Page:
LANDING _ The lakefront property owner survey dominated the discussion among commissioners at the February meeting of the Lake Hopatcong Commission, Tuesday night at the Hopatcong State Park facility.
A survey postcard, asking lakefront property owner’s questions pertaining to dock repairs during the winter lake drawdowns, was recently mailed to 1800 lakefront addresses obtained from each of the four lake towns using tax records. Most participants will be using the online version but for those who do not use a computer, a hard copy of the survey is available at the State Park.
Kerry Kirk Pflugh, the NJ Department of Environmental Protection representative on the commission is “very pleased with the results so far.” According to the latest calculations, reported at Tuesday’s commission meeting, 288 lakefront property owners have completed the online version, 323 lakefront property owners have started the online survey and 10 surveys were completed at the State Park. Seventy-five postcards were returned the State Park as ‘unknown address.’ Those postcards were handed back to the commissioners representing each town, who will determine, with the help of their respective tax offices, the correct address and ownership.
The closing date for the survey is scheduled for February 28 but Pflugh is certain that it will be extended into March. The hope, said Pflugh, is to finish the survey with a return as close to 50% as possible.
The goal of the survey, which was put together with the help of a small focus group, is to obtain information from lakefront property owners about dock and property damage, and ease of repairs, all related to lake water levels. The state mandated 60-inch drawdown is scheduled to begin in September. With that in mind, Chairman Russ Felter expressed concern over extending the survey too much longer than the February 28 end date.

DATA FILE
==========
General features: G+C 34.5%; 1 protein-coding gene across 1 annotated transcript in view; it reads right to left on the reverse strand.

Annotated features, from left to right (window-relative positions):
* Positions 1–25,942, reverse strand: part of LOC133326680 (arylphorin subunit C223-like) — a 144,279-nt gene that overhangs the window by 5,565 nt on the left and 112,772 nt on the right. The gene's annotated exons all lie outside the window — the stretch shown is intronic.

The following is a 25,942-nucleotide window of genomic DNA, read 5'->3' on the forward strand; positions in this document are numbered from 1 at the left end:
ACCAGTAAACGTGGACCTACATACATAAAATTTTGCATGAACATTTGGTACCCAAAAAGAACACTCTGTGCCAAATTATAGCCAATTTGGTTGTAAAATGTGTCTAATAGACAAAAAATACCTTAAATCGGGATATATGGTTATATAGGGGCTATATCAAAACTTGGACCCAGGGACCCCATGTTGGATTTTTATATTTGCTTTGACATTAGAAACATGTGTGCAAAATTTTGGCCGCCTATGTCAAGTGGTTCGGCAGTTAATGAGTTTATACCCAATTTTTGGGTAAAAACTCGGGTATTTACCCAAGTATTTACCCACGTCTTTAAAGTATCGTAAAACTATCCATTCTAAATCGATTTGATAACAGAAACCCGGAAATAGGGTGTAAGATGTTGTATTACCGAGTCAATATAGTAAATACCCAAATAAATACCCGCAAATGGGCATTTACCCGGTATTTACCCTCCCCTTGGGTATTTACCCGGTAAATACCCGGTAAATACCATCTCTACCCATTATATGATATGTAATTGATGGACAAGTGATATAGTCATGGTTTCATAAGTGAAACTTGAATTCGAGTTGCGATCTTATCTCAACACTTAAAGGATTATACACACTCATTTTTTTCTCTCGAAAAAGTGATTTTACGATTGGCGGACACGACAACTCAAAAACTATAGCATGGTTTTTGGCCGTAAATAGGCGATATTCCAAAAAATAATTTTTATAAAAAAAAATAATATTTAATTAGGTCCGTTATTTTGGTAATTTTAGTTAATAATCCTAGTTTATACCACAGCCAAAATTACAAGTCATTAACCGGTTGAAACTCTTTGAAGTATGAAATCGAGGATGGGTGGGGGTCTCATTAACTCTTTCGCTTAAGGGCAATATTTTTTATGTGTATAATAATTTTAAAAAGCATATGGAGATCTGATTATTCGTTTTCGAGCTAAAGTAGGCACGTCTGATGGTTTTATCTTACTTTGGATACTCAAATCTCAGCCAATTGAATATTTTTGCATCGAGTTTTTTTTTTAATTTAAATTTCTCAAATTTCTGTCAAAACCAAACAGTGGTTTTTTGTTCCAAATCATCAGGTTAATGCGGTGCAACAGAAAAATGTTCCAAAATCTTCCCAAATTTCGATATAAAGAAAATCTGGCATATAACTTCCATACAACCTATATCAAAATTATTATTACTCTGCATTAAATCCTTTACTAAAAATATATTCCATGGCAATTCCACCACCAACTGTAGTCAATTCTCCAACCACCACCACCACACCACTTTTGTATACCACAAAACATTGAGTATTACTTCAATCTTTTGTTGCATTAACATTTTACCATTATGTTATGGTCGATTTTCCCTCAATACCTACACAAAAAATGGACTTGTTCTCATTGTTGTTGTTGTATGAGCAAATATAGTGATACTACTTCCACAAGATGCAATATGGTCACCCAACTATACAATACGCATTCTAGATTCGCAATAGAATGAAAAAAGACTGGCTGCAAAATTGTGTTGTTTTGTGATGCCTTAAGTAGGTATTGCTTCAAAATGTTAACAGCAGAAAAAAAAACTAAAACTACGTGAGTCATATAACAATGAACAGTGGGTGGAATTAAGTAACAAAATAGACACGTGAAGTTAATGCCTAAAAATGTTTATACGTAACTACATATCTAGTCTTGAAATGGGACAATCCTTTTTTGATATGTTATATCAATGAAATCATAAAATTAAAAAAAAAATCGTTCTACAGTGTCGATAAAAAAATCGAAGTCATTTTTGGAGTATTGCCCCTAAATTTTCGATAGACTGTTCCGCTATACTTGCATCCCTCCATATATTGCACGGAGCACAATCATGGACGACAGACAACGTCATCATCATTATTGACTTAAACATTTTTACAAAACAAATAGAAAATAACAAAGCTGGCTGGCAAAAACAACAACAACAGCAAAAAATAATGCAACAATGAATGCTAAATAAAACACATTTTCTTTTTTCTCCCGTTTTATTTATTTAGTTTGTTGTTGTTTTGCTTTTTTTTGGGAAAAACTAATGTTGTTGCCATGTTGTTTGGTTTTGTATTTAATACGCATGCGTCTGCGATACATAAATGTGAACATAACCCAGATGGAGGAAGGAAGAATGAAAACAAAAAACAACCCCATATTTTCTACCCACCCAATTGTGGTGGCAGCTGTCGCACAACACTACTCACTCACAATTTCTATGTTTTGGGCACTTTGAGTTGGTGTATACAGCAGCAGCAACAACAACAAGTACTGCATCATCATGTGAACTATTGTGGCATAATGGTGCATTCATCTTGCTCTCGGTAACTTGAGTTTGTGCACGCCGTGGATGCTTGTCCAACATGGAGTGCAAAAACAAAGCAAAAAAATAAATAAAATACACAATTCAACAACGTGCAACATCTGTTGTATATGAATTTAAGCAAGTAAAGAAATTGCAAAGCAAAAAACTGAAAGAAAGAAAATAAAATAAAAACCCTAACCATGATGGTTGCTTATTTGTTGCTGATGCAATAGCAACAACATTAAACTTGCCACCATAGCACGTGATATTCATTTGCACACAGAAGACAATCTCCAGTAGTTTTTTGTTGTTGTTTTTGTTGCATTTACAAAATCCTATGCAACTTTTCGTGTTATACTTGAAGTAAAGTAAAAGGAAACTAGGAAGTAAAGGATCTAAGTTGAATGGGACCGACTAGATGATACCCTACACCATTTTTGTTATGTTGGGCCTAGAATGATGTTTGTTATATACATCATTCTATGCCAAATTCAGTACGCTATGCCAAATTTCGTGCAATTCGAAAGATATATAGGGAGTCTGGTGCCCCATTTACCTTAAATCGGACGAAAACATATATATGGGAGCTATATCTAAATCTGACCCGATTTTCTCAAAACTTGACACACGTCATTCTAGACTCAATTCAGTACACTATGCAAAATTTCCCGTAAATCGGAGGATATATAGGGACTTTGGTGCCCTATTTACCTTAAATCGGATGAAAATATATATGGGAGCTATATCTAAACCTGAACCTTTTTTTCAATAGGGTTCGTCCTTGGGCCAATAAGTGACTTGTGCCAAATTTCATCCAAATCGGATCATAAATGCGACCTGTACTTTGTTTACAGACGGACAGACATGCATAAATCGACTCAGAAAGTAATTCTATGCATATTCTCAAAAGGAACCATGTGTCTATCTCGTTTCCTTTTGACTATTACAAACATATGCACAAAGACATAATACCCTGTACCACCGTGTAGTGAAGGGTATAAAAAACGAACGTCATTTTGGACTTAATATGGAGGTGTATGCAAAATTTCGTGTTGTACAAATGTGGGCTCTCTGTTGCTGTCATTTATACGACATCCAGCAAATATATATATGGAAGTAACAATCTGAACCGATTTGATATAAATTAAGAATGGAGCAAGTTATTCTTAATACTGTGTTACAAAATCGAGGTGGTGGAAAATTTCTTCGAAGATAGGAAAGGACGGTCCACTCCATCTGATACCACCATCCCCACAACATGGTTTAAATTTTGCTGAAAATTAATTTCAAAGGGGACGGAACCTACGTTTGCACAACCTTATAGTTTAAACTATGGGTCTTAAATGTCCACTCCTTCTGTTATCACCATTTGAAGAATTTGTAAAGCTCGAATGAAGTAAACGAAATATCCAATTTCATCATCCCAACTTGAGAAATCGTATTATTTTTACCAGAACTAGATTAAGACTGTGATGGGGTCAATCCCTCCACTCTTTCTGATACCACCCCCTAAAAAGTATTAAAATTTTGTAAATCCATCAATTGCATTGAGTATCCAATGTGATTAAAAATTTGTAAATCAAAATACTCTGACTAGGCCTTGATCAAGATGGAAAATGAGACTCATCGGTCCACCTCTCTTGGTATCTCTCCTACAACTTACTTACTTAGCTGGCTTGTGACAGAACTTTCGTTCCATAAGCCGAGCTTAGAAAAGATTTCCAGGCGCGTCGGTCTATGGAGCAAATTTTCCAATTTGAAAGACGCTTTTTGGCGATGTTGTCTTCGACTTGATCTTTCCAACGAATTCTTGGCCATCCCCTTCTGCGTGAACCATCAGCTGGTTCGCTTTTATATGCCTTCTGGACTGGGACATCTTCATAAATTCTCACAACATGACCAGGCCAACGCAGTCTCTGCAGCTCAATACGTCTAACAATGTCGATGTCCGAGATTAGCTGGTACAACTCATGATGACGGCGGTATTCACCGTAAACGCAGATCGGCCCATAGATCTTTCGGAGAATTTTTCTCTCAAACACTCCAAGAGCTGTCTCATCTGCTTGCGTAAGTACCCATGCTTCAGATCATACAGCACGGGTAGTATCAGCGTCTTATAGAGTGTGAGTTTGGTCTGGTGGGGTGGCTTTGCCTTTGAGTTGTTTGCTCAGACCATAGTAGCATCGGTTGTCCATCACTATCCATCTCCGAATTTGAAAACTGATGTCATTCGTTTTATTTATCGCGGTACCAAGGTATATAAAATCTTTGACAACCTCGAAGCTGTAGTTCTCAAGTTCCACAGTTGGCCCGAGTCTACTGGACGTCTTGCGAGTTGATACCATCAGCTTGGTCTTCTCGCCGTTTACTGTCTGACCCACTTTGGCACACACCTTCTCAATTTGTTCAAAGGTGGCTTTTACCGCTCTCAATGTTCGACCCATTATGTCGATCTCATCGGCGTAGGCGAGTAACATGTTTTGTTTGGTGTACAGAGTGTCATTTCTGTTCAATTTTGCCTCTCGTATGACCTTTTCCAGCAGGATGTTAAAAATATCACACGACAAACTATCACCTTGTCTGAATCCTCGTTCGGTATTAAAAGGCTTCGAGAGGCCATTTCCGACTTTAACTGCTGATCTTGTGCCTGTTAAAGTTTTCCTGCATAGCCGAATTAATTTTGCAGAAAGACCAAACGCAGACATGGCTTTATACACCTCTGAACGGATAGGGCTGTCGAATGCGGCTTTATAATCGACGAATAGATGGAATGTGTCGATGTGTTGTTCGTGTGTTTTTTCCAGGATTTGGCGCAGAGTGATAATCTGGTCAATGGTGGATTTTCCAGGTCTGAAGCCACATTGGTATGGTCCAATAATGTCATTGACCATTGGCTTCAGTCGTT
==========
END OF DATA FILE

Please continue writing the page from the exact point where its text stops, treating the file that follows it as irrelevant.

“People will be spending money on permits, getting ready for the drawdown. They will need to know sooner rather than later if the drawdown is going to happen,” he said.
“We have an approved water level management plan in place which states that there will be a 60-inch drawdown in September,” countered Pflugh. “If we deviate from that plan we better have a darn good reason to do so. There better be something significant to change that plan. The drawdown is on and people should plan accordingly,” she added, saying only if a “significant realization” through the findings of the survey could the scheduled September 60-inch drawdown be stopped.
“In the past the plan has been deviated from, with disastrous results,” said Commissioner Dan McCarthy from Hopatcong. “Let’s just follow the plan for once. It took a lot of smart people from a lot of different organizations to put it together,” he said.
Pflugh reiterated that the survey is “not an opinion poll.” It’s a way to help gather useful information about the effects of water levels, weeds, ice damage, and wind damage, and the ease or hardships of dock and shoreline property repairs.
“We don’t want to undermine the level of detail that went into the current plan—the survey is just a piece of the overall picture and the information will be an important piece of data to be shared,” said Pflugh.
In Other News…
Chairman Felter announced that Jefferson Township (where he is mayor) will be taking overseeing the LHC website and will be updating it regularly, beginning, he hopes, next week.
Fred Steinbaum from Hopatcong asked if each lake town would provide dumpsters for the annual spring cleanup, because his group “is ready to go” as soon as the ice melts. Chairman Felter was certain that there would be enough dumpsters around the lake.
Winfred Ginter, who owns a lakefront house in Hopatcong, asked the commissioners if an ice safety program had been established. According to McCarthy, Hopatcong schools are interested but are still trying to catch up after the Superstorm Sandy closures.
Commissioner Anne Seibert-Pravs, representing Mount Arlington, announced that schools in her town did have a lesson in ice safety but that a better program was needed. The LHC is looking to partner with schools and authorities to come up with a program. Fire
departments from Roxbury, Jefferson and Mount Arlington have all trained in ice rescue.
Jess Murphy, president of the Lake Hopatcong Foundation, announced that the Foundation is ready to fund the on-going May to September water quality monitoring program for 2013, allowing the existing state grant to be carried over to 2014 because of technicalissues regarding that grant money.
The commission passed a resolution terminating all participation in the State Health Benefits Program as they no longer have anyone full-time employees.
The commission also made public its schedule for 2013. Their next meeting is Monday, March 18 at the Roxbury Municipal Building, 1715 Route 46, Ledgewood.